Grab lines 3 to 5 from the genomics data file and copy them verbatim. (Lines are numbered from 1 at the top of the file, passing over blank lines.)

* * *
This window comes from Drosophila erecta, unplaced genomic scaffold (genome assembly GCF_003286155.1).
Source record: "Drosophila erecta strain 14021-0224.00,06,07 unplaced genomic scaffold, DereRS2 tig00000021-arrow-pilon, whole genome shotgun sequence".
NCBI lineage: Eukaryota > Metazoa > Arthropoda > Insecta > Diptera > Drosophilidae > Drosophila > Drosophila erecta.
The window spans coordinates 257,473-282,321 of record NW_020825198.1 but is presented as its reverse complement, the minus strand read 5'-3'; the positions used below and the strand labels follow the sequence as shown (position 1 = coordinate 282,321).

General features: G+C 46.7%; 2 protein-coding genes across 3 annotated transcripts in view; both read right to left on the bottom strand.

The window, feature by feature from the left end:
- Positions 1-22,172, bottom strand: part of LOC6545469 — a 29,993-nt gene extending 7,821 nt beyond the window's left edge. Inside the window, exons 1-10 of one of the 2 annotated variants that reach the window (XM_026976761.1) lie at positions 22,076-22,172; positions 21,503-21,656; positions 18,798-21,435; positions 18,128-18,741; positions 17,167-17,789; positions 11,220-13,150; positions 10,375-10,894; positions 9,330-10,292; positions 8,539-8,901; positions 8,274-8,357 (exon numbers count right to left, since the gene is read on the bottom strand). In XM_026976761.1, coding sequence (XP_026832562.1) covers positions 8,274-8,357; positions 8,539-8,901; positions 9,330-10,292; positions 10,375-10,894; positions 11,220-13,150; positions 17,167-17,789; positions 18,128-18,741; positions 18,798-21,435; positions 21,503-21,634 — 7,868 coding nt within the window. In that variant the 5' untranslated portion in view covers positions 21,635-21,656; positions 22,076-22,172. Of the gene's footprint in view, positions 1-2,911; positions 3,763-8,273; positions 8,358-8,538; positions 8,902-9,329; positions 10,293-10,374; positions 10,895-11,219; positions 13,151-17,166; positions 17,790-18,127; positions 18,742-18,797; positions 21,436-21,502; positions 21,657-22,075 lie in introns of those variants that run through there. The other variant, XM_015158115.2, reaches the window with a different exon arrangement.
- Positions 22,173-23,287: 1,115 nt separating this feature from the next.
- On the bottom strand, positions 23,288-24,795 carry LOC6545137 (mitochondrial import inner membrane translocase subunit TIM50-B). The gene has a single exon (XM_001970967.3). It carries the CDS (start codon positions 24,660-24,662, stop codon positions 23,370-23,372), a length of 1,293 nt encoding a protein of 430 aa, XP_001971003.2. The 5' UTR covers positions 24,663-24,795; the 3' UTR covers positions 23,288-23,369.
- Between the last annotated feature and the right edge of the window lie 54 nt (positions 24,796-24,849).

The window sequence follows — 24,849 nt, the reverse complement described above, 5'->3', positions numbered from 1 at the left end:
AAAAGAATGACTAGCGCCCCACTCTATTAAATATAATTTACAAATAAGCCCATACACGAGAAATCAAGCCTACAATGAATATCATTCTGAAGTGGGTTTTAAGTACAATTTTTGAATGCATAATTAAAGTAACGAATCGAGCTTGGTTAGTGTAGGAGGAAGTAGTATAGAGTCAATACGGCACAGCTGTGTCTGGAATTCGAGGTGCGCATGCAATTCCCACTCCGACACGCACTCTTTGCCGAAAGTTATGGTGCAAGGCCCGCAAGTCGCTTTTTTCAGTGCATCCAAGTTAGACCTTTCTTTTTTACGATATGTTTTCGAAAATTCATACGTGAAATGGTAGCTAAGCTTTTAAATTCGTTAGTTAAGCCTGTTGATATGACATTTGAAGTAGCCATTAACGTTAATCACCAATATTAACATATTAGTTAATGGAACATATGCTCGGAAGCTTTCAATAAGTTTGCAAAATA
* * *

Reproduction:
NCBI lineage: Eukaryota > Metazoa > Arthropoda > Insecta > Diptera > Drosophilidae > Drosophila > Drosophila erecta.
The window spans coordinates 257,473-282,321 of record NW_020825198.1 but is presented as its reverse complement, the minus strand read 5'-3'; the positions used below and the strand labels follow the sequence as shown (position 1 = coordinate 282,321).

General features: G+C 46.7%; 2 protein-coding genes across 3 annotated transcripts in view; both read right to left on the bottom strand.